And so I was at this place where I was just tired of asking for permission to do what I wanted to do. I also saw a correlation between how I felt and the ways in which people in my community felt because at the same time you know there was no shortage of news coverage of people that looked like me in the streets demanding our rights and like people just kind of like acidifying those situations and it was just like this confluence of events that said to me like you have the knowledge and experience about this issue. People aren’t being as straight about the issue and how to solve it as they should be, like we know better in 2023 and back in 2022 like how wealth is actually built in this country. And at that time you had a lot of people saying, “Oh, let’s create more black banks for black people,” or like, “Let’s give them a little bit of crypto, that’ll solve all problems.” And those things are just like, one you can’t build wealth from a bank, and two, if you’re talking about a community of people that’s largely under-invested, throwing them into crypto or other volatile things, like it’s just probably not the right thing, right? So it was just like I fundamentally knew what was happening and what was trying to find was not right and was not going to produce the right outcomes and I felt like I wasn’t leaving a ton on the table so it was like I might as well go off and try. 

Michael LaMena: Look I think it’s awesome that you did that. Inertia can be powerful, right? Because you’re on a track and you see what’s laid out in front of you and you’re having success. But to kind of recognize you know what was kind of bubbling up within you in terms of the passion to do this and to you know do the work to prepare yourself and then to execute and I give you a ton of credit. 

So let’s shift gears. Talk to me more about Stackwell – how it works, how people interact with it, how are you specifically using fintech to start to address the fundamental racial wealth gap? And you started to allude to it – how people can create wealth through the stock market – but you know let’s get specific around Stackwell and how you’re trying to change that dynamic.

Trevor Rozier-Byrd: Sure, so I’ll start by sharing a couple data points in fact. So the reality is that the racial wealth gap in this country is getting worse with each passing generation. It is worse today than it was before. And when you look at the millennial and Gen Z population the wealth gap actually skyrocketed 17x. So that’s one thing right, the other thing that I often look at is you look at the rate of participation in the stock market by black families relative to white families. Only about a third of black families own stock compared to almost two thirds of white families. We know what the relative performance of the S&P 500 has been over the course of the last 30 years and even looking back the last 10 years, like the market was up almost about 180% in the last 10 years. So the lost opportunity as a result of under-participation is real.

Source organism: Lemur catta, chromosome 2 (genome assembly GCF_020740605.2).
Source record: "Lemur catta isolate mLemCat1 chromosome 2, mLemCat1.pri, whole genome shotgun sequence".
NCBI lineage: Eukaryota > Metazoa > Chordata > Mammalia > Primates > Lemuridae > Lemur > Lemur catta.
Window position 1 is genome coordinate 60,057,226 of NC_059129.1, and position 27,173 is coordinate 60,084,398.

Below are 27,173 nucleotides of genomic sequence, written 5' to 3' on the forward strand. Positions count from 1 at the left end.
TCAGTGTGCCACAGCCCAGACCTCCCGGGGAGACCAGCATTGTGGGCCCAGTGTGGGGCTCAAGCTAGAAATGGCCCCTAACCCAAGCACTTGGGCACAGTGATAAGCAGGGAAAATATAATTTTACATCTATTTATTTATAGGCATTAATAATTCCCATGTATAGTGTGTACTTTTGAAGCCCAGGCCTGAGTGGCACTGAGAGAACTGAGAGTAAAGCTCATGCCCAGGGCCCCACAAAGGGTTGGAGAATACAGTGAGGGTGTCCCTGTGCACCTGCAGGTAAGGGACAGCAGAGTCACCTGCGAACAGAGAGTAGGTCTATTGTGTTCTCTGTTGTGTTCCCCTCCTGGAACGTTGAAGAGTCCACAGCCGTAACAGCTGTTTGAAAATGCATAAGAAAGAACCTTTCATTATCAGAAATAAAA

And so I felt like there was an opportunity to start to educate and provide access opportunities for more people to get started. But in order to do that or even think about what to build in the first instance you have to truly understand what are the cultural, social, and emotional barriers to entry that exist within the market. So you have a lot of people in black and brown communities that don’t invest because there’s this fear or unease about knowing where or how to start. So the notion of deciding between buying Apple stock and buying Google stock is paralyzing for a lot of people because they don’t want to make the wrong decision. And so they just don’t get started. 

You also have a lot of people that don’t invest because of the inherent fear of risk or loss aversion. So people work so hard to get access to the money that they do have. The notion of putting any of it at risk is just too much for many people to handle. And then there’s other ancillary issues like the notion that investing is oftentimes presented as like gambling or something that you have to have a ton of knowledge and sophistication in order to participate in. And like all of those things could not be further from the truth.